Jewish privilege in Palestine solidarity

I just got off the phone with a dear old friend.  She thanked me for keeping her updated with what is happening in Gaza, and for sharing my views, because, as she rightly pointed out, the news in the U.S. is impossibly tangled. The pictures accompanying headlines about rocket fire into Israel have several times now been pictures of flattened Gazan homes (thank you, Diane Sawyer and Fox News).  

But this friend didn’t just thank me because I was able to sort out some of the facts.  She also thanked me because it was important to hear this from a Jew.  This is a smart, caring person, a lawyer, human rights activist, and religious Christian.  She has known me for years, known my views on this for years, and yet she still feels like she needs my permission to get involved.  

And thus, we get to Jewish privilege on the issue of Israel/Palestine.  The kneejerk cry of “Anti-Semitism!” is still so common a reflex that people shy away from making their unease with Israel known, or even learning more.  Information from organizations like Jewish Voice for Peace becomes more trustworthy than that from “neutral” sources, and certainly more than that from Palestinian/Arab/Muslim sources.  Signs like the one my dad held this weekend, “Occupation: Not in My Name” alert passersby that a Jew has weighed in, criticized Israel, and therefore said passersby can now engage in conversation, take literature, think about the issue.   

This is deeply problematic.  It is problematic because it means we need permission from people within the oppressor group to criticize oppression.  It is problematic because it negates the voices of others, but especially and most importantly because it negates the voices of the victims themselves.  It deems the Palestinian narrative less trustworthy, in this weird belief that bias exists only on the side of the oppressed.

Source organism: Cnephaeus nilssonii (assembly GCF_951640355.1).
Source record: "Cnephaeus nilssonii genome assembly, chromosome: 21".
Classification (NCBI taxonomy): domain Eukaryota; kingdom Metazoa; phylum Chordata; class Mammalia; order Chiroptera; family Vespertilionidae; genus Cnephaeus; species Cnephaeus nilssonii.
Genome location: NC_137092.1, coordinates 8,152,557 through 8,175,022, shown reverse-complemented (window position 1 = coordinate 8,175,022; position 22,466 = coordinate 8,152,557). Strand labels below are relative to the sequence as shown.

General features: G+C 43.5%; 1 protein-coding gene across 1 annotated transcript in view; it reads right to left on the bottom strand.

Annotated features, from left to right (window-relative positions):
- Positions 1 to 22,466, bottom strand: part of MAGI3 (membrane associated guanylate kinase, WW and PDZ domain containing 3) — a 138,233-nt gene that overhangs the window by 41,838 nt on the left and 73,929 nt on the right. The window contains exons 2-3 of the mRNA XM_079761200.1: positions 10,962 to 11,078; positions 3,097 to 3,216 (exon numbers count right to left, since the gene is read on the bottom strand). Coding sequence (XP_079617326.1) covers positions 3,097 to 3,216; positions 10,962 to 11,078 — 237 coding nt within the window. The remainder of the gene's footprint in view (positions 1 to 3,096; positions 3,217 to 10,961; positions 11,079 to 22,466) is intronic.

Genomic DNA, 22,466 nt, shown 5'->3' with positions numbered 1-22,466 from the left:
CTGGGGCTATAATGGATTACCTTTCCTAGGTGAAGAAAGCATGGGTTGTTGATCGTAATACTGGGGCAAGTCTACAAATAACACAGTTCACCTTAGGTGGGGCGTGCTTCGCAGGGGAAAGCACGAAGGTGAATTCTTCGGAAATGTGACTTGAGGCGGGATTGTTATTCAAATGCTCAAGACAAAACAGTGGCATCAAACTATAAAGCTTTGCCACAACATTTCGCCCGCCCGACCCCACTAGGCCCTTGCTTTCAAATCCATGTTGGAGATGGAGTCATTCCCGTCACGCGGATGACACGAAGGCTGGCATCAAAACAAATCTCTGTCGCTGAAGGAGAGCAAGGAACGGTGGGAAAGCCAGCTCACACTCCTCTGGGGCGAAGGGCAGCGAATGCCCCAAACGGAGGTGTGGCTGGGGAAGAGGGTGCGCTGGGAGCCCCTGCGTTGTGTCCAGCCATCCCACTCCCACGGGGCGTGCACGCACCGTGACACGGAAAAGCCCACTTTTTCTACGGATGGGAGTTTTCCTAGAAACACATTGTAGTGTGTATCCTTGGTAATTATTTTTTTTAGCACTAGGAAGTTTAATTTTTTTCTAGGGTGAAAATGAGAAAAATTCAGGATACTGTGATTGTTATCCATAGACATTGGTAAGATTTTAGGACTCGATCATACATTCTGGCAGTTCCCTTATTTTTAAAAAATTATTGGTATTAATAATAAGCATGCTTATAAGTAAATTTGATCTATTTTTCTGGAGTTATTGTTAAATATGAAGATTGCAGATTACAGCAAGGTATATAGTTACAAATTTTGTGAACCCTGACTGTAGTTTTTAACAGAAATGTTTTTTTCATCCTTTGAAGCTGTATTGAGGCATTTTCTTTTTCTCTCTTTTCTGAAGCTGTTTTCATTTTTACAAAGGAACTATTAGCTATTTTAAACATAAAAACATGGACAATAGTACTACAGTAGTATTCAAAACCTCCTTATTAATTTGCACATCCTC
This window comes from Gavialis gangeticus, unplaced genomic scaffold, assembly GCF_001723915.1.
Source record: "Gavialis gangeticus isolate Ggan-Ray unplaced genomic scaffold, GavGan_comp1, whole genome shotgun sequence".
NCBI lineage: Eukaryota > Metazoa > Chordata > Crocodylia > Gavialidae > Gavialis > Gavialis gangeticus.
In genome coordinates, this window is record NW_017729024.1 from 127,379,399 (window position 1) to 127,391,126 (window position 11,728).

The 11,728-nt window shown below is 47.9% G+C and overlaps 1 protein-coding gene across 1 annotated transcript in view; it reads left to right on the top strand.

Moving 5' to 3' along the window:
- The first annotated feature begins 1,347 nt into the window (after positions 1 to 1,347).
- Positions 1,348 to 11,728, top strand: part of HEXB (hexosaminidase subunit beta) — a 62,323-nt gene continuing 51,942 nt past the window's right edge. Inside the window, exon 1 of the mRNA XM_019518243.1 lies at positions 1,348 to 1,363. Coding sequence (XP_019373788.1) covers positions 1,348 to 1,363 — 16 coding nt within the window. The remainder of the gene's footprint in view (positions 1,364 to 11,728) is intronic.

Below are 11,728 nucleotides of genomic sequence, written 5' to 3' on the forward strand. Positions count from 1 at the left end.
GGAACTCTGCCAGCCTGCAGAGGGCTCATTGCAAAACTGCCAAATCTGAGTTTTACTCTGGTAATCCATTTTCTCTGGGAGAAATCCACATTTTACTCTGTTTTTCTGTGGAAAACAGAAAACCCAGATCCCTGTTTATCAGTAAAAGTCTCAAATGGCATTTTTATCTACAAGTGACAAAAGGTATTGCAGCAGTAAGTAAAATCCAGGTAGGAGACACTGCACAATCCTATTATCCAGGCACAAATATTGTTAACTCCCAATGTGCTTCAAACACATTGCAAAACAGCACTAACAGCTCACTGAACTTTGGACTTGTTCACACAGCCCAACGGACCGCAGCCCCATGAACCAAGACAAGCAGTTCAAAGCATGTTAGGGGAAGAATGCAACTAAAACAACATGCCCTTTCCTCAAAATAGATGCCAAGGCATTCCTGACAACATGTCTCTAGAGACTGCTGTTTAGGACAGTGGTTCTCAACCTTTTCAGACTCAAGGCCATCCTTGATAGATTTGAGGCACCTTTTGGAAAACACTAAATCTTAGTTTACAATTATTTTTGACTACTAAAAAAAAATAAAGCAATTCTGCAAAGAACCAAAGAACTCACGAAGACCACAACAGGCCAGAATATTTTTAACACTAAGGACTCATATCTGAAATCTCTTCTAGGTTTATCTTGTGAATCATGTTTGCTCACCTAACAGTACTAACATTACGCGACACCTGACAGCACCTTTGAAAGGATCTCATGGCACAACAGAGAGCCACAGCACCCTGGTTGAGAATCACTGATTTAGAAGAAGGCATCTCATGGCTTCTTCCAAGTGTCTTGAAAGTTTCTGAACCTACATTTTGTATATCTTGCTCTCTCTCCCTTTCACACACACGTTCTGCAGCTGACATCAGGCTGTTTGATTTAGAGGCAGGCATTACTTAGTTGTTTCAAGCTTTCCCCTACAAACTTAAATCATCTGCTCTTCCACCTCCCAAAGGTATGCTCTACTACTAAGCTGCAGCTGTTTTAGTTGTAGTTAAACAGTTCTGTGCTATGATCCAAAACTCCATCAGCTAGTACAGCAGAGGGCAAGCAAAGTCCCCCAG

And yet.  And yet.  As deeply uncomfortable as it makes me to write on my demo sign that “I am Jewish AND. . . ,” my friend reminded me that this is what gets those people who are disquieted by the news but not engaged to stop and read the rest of my sign.  It should not matter that I am Jewish; it should only matter that Gaza is constantly under siege and is now undergoing a massacre.  But if I refuse to use my privilege in this case, I may have lost a group of nice nervous people who really do feel they need my permission to get involved.  It’s not really their fault; Holocaust guilt runs deep, as it well should, and it is cleverly and constantly exploited by defenders of Israel.  

Jews involved in Palestine solidarity work get invitations to radio programs, to churches, to civic organizations.  Jews involved in Palestine solidarity work get pats on the back for being so courageous. It can be flattering, and we can let it go to our heads and forget that Palestinians are being ignored in their own struggle.  We must use our privilege in a constructive way, one that alerts concerned people to listen to Palestinian voices.  My mother once refused to speak on a panel unless the hosts invited Palestinian speakers, and then provided a list of local qualified speakers. Jews are the bouncers at this event: we get the crowd to listen up by shouting our Jewishness into the loud-speaker, then we hand the mike over to the Palestinians.  I would like this not to be the case, I would like us not to have to grant permission to criticize Israel, but even more I would like the Occupation and war crimes to stop.  If that means I have to write “I am Jewish AND . . .” on my sign next time, I guess I will.

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